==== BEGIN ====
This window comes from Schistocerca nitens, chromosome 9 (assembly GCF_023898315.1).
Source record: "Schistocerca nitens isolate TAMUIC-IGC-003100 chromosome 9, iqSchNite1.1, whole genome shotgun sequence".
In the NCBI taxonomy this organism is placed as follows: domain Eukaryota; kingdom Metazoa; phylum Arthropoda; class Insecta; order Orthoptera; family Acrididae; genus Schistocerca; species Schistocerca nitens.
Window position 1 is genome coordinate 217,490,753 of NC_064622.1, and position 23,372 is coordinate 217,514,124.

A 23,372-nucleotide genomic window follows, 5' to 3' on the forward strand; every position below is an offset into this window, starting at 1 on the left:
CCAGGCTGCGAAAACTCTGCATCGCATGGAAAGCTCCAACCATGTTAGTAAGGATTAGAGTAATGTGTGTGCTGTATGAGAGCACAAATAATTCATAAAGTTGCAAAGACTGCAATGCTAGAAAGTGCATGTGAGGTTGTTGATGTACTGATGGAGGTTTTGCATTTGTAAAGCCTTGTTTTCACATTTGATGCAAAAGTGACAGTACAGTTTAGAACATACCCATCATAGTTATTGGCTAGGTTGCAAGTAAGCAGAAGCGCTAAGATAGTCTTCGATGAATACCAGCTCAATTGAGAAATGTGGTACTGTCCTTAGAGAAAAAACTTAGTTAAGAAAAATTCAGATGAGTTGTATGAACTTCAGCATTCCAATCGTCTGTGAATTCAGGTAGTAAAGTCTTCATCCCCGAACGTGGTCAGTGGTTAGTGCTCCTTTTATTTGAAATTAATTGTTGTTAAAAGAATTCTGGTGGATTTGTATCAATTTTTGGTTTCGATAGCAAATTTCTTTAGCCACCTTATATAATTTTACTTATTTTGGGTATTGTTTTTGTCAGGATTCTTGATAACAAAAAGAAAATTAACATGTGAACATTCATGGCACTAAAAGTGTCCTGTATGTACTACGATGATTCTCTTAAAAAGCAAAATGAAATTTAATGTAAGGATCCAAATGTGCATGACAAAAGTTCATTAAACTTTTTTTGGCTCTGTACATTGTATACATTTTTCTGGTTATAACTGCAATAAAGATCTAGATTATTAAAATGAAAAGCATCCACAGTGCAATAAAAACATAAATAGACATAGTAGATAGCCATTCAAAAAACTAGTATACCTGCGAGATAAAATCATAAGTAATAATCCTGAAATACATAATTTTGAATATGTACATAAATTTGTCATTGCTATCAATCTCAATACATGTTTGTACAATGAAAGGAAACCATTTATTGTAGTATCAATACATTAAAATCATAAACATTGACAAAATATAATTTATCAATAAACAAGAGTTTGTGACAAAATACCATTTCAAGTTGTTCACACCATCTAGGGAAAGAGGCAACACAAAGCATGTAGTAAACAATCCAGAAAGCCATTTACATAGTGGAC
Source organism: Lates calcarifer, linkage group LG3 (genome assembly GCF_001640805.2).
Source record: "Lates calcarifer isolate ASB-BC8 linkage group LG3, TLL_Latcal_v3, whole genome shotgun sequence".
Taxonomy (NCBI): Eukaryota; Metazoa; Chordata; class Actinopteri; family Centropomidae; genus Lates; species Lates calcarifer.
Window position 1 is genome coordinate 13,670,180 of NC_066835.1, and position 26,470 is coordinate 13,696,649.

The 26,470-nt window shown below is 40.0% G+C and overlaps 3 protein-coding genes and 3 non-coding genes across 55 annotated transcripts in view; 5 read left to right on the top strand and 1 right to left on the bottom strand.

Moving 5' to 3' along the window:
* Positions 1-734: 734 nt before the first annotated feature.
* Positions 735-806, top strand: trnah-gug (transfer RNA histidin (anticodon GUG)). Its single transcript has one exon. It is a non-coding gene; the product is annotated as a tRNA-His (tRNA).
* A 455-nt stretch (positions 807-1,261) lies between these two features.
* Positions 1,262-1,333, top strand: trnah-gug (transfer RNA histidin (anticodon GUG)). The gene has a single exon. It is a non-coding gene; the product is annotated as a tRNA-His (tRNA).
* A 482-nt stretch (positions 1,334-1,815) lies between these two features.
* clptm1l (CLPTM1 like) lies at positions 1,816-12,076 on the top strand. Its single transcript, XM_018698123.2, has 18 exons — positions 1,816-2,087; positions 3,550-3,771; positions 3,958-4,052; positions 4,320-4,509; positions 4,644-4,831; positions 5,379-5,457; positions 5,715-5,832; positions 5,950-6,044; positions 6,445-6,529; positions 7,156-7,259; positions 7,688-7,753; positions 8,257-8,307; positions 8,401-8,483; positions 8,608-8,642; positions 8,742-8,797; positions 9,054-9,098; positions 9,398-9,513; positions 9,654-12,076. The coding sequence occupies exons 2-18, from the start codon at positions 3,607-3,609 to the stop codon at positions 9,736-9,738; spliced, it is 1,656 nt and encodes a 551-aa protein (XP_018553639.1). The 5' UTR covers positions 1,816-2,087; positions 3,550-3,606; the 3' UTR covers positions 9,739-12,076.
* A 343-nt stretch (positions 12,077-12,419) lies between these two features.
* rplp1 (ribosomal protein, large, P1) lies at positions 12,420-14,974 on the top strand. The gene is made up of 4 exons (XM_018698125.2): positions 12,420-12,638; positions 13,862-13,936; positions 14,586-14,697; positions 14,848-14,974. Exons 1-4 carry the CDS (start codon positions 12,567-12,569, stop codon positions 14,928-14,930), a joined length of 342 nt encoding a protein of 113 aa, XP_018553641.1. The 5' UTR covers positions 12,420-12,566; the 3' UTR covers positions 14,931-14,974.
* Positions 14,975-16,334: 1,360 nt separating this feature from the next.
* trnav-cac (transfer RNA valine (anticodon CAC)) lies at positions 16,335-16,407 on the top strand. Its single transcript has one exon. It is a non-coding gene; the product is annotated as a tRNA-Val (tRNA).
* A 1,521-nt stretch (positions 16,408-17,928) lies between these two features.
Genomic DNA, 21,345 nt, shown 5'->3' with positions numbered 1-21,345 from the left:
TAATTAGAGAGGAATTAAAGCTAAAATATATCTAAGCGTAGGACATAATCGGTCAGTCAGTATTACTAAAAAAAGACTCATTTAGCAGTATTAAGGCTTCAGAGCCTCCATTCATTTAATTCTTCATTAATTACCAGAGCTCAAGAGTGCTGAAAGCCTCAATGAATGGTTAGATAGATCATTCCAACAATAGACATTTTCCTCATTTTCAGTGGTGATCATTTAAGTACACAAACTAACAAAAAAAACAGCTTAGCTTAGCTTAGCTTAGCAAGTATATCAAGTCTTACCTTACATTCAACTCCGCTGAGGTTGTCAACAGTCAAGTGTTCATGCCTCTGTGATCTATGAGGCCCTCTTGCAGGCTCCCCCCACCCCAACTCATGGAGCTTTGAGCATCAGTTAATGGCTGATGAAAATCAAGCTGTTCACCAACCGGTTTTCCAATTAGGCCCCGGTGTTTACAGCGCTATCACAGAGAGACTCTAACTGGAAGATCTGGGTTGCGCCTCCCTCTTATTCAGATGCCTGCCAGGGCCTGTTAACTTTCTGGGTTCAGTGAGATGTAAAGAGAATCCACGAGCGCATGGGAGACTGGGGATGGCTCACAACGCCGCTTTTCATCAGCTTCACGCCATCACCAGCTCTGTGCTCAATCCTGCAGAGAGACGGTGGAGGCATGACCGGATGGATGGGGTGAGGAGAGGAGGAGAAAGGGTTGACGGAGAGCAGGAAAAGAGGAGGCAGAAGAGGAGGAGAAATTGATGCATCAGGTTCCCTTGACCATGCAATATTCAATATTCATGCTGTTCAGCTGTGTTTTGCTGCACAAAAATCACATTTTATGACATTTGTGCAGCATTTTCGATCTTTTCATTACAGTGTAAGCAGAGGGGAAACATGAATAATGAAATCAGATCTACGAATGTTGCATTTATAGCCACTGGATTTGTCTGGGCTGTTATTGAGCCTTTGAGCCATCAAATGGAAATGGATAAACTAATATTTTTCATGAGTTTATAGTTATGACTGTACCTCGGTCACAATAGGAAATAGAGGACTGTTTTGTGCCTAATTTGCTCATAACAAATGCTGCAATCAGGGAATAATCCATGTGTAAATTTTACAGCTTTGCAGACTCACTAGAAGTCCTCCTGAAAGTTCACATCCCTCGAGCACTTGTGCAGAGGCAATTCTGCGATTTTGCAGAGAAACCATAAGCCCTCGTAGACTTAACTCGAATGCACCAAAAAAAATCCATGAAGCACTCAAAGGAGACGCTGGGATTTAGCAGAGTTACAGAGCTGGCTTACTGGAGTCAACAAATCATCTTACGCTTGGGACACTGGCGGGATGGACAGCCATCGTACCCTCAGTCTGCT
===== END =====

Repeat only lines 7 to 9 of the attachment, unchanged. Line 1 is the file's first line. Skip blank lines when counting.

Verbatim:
Source organism: Lates calcarifer, linkage group LG3 (genome assembly GCF_001640805.2).
Source record: "Lates calcarifer isolate ASB-BC8 linkage group LG3, TLL_Latcal_v3, whole genome shotgun sequence".
Taxonomy (NCBI): Eukaryota; Metazoa; Chordata; class Actinopteri; family Centropomidae; genus Lates; species Lates calcarifer.